BRUSSELS – The United States and the European Union on Friday announced a new partnership to reduce the continent’s dependence on Russian power, a step taken by top officials, marking the beginning of a year-long effort to further isolate Moscow following the invasion of Ukraine.
U.S. President Joe Biden stressed that Russian President Vladimir Putin uses force to “coerce and manipulate his neighbors” and to profit from the sale of “to operate his war machine.”
Biden says the partnership he has announced jointly with a top EU official will turn that momentum on its head, reducing Europe’s dependence on Russian energy sources as well as reducing the continent’s gas demand as a whole.
The president said such a move would “not only be the right thing to do from a moral point of view” but would “put us in a strong strategic position.”
Under the plan, the United States and other countries will increase their export of 15 billion cubic meters of liquefied natural gas to Europe this year, although US officials have been unable to say exactly which countries will supply the surplus this year. Larger shipments will be delivered in the future. .
At the same time, they will try to keep track of their climate targets with clean energy, powering gas infrastructure and reducing methane leaks that could worsen global warming.
Although the initiative will likely require new facilities for importing liquefied natural gas, the partnership also seeks to reduce long-term dependence on fossil fuels through energy efficiency and alternative energy sources, according to the White House.
Ursula von der Leyen, head of the European Union’s executive branch, said it was important for Europe to move away from Russia and move towards reliable, friendly and reliable energy suppliers.
“We aim to reduce this dependence on Russian fossil fuels and get rid of it,” he said.
Russian power is the main source of income and political leverage for Moscow. About 40% of the EU’s natural gas comes from Russia for home heating, power generation and the power industry.
After the announcement, Biden left Brussels for Reges, Poland, where US troops are stationed about an hour’s drive from the Ukrainian border.
He will be briefed on the humanitarian response of refugees from Ukraine and those still suffering inside the country. He will also meet with U.S. Army members from the 82nd Airborne Division, who are working alongside Polish soldiers.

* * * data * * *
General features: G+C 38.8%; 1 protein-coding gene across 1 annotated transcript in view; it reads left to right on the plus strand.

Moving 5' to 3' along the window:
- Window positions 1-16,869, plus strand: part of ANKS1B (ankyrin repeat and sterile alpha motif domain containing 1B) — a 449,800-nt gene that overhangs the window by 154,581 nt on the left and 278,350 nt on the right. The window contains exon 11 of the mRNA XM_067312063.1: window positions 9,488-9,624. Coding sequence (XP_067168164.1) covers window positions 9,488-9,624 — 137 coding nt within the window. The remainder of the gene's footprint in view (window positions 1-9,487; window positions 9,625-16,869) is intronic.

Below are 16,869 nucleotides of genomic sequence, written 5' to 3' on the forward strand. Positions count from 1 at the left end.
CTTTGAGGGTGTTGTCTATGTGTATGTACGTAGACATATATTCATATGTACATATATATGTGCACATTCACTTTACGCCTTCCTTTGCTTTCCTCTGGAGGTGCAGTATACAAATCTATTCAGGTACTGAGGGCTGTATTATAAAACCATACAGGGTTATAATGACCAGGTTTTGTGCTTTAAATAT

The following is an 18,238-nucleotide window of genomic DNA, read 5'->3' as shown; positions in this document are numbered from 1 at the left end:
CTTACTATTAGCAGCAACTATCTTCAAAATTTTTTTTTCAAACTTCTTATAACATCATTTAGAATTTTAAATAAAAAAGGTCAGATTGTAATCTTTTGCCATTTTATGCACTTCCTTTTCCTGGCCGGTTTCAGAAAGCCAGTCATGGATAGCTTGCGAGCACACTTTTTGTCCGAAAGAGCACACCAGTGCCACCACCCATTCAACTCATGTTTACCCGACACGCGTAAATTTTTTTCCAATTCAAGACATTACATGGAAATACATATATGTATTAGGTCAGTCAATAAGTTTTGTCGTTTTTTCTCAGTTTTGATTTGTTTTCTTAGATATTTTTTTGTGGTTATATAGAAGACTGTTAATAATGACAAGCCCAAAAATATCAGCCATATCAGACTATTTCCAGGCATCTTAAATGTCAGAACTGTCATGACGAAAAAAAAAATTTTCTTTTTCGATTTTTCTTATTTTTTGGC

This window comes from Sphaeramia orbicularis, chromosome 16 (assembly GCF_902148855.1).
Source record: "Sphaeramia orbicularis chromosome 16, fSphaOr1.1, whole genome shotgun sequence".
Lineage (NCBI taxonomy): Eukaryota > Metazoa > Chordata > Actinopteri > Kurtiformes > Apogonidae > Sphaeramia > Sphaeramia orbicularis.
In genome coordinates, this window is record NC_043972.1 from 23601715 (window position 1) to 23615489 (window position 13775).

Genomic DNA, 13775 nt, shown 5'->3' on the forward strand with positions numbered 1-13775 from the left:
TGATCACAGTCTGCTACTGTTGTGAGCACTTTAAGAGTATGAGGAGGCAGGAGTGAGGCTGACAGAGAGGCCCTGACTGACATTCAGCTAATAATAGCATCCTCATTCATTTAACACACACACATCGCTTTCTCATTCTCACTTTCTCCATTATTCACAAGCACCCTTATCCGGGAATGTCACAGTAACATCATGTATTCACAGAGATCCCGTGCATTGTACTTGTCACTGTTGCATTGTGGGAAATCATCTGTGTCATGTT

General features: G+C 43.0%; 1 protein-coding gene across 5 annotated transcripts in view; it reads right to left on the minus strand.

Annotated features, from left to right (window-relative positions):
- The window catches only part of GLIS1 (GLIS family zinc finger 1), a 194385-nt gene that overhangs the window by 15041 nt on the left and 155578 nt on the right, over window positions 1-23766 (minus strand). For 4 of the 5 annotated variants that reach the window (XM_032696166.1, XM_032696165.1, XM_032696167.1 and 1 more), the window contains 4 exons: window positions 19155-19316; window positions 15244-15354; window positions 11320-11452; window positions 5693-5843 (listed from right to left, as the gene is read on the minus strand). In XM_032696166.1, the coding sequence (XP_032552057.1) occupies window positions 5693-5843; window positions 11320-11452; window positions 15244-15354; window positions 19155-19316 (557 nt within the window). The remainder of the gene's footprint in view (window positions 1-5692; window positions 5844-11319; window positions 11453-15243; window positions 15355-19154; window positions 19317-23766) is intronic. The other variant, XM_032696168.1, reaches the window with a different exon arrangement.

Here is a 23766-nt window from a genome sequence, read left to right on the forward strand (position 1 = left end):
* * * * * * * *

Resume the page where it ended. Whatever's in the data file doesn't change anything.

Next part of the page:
Biden is expected to fly to Warsaw on Saturday for talks with Polish President Andrzej Dudar and a speech to the Polish people before leaving for Washington.
While in Brussels, Biden attended a trilateral summit hosted by NATO, seven industrialized nations and the European Union on Thursday. The extraordinary series of meetings reflects higher concerns about the war in Ukraine, which has entered its second month.
Although Ukraine initially resisted the Russian aggression much more successfully than expected, the conflict has turned into a terrible and bloody event, with thousands of casualties on each side and millions of refugees fleeing the country.
Western leaders are also concerned that Russian President Vladimir Putin could use chemical or even nuclear weapons to regain momentum in the war.
It may be difficult to find more liquefied natural gas in Europe, although the United States has dramatically increased its exports in recent years. Many export facilities are already working with capacity, and most of the new terminals are still only at the planning stage.
According to the Center for Liquefied Natural Gas, most U.S. shipments already go to Europe, an industrial lobbying group. Although most of the supply has already been contracted with buyers, there is still the opportunity to move to its destination.
“The US is in a unique position because it has flexible LNG that can be returned to Europe or Asia, depending on who is willing to pay that price,” said Emily McClain, a gas market analyst at Ristad.
Even if the United States could send more gas to Europe, the continent could fight to get it. Import terminals are located in coastal areas, where it has fewer pipeline connections for distribution.
And if all of Europe’s facilities were to function efficiently, the amount of gas Russia would supply through the pipeline would probably be about two-thirds.
Bussewitz reports from New York. Darling Superville, an Associated Press writer in Washington, contributed to this report.